If there is no other water available, water containing high amounts of salts can be used. The salt contents can be eliminated using several technologies, but mainly membrane-related ones (Medina 2000). Several crops can use waters containing certain amounts of salts during the growing period. Sometimes this improves the quality of the crop, because it forces the plant to produce more sugar or other substances.

Apart from evaporation, which consumes excessive amounts of energy for Mediterranean standards, reverse osmosis (RO) and electrodialysis reversal (EDR) are being used nowadays for water desalination. RO is preferred when using seawater as affluent, while for salt contents up to 10 g/l EDR seems to be the best technology. As the cost of water desalination could exert a strong influence on the choice of technology even at the planning stage, decision-support systems should be employed in order to choose the best system for specific circumstances.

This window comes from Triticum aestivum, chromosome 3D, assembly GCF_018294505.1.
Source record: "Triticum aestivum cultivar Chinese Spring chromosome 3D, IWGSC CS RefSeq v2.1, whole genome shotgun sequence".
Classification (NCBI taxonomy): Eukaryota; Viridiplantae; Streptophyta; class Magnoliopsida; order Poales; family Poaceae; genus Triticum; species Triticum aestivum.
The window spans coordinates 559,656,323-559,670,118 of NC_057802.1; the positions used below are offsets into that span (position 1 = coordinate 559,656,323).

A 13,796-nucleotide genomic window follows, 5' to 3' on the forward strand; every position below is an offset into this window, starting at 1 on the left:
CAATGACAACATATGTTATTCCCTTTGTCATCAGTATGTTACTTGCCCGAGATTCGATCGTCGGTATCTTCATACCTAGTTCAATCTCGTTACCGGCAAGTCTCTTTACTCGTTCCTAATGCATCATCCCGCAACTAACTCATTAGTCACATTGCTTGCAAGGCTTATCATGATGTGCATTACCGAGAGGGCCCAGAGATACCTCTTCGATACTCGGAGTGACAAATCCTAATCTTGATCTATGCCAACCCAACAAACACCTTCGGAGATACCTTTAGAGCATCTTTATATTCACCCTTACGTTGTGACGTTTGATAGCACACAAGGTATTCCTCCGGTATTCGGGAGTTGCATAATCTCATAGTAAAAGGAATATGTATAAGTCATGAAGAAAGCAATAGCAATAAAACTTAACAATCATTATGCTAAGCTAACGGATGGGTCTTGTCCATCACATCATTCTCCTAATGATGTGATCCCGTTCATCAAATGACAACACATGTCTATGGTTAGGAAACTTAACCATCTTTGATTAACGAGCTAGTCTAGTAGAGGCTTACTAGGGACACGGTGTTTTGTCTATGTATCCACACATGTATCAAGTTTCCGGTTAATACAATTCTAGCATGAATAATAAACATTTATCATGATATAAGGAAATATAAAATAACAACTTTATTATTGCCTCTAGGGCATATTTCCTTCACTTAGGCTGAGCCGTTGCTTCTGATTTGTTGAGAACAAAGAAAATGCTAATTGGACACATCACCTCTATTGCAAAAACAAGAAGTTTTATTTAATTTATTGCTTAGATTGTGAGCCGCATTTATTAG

Water from RO cannot be used directly, but needs to be mixed with other water containing salts or directly with salts (e.g. lime). The RO water can be assimilated with distilled water, which is not adequate for direct human consumption or for irrigation. There is an additional problem in relation to RO and other desalting technologies, which is the salt generated during the separation processes. If salt is in a solid state the problem is not so complex; nevertheless, the brine generated by EDR must be disposed of. The usual destination has been the sea, through outfalls; however, there is increasing concern about the impact of such brines in the sea biotope, because it seems that Posidonia and other components of the marine ecosystem suffer from this excess of salts.

When working with integrated management of water in areas where desalination is being practised, reuse is an imperative because after the first use water has still a low content of salts, and can be easily employed after advanced treatment for irrigation. This is a way to spare energy and resources.

Reclaimed wastewater